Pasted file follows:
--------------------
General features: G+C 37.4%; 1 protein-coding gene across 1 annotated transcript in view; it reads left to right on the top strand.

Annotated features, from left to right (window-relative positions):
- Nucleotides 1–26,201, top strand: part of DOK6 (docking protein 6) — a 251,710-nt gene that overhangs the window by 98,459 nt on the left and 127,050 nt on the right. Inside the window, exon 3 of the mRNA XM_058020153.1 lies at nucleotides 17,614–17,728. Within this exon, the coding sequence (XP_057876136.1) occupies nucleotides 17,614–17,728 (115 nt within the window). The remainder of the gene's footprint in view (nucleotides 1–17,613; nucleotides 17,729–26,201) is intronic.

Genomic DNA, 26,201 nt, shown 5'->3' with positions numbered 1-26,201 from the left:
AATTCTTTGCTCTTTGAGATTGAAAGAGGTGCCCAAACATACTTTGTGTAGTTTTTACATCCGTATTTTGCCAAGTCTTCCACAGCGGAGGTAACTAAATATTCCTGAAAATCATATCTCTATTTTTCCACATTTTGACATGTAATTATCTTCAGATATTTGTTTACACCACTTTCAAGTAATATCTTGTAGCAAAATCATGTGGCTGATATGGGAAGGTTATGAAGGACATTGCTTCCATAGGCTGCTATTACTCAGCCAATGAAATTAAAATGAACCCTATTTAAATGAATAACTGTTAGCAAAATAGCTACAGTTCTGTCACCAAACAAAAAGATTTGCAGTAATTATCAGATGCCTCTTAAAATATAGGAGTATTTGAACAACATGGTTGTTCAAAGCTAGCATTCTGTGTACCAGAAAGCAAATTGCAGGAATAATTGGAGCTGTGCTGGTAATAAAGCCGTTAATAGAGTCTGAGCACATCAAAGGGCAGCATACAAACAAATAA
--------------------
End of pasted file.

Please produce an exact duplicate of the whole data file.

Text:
General features: G+C 37.4%; 1 protein-coding gene across 1 annotated transcript in view; it reads left to right on the top strand.

Annotated features, from left to right (window-relative positions):
- Nucleotides 1–26,201, top strand: part of DOK6 (docking protein 6) — a 251,710-nt gene that overhangs the window by 98,459 nt on the left and 127,050 nt on the right. Inside the window, exon 3 of the mRNA XM_058020153.1 lies at nucleotides 17,614–17,728. Within this exon, the coding sequence (XP_057876136.1) occupies nucleotides 17,614–17,728 (115 nt within the window). The remainder of the gene's footprint in view (nucleotides 1–17,613; nucleotides 17,729–26,201) is intronic.

Genomic DNA, 26,201 nt, shown 5'->3' with positions numbered 1-26,201 from the left:
AATTCTTTGCTCTTTGAGATTGAAAGAGGTGCCCAAACATACTTTGTGTAGTTTTTACATCCGTATTTTGCCAAGTCTTCCACAGCGGAGGTAACTAAATATTCCTGAAAATCATATCTCTATTTTTCCACATTTTGACATGTAATTATCTTCAGATATTTGTTTACACCACTTTCAAGTAATATCTTGTAGCAAAATCATGTGGCTGATATGGGAAGGTTATGAAGGACATTGCTTCCATAGGCTGCTATTACTCAGCCAATGAAATTAAAATGAACCCTATTTAAATGAATAACTGTTAGCAAAATAGCTACAGTTCTGTCACCAAACAAAAAGATTTGCAGTAATTATCAGATGCCTCTTAAAATATAGGAGTATTTGAACAACATGGTTGTTCAAAGCTAGCATTCTGTGTACCAGAAAGCAAATTGCAGGAATAATTGGAGCTGTGCTGGTAATAAAGCCGTTAATAGAGTCTGAGCACATCAAAGGGCAGCATACAAACAAATAA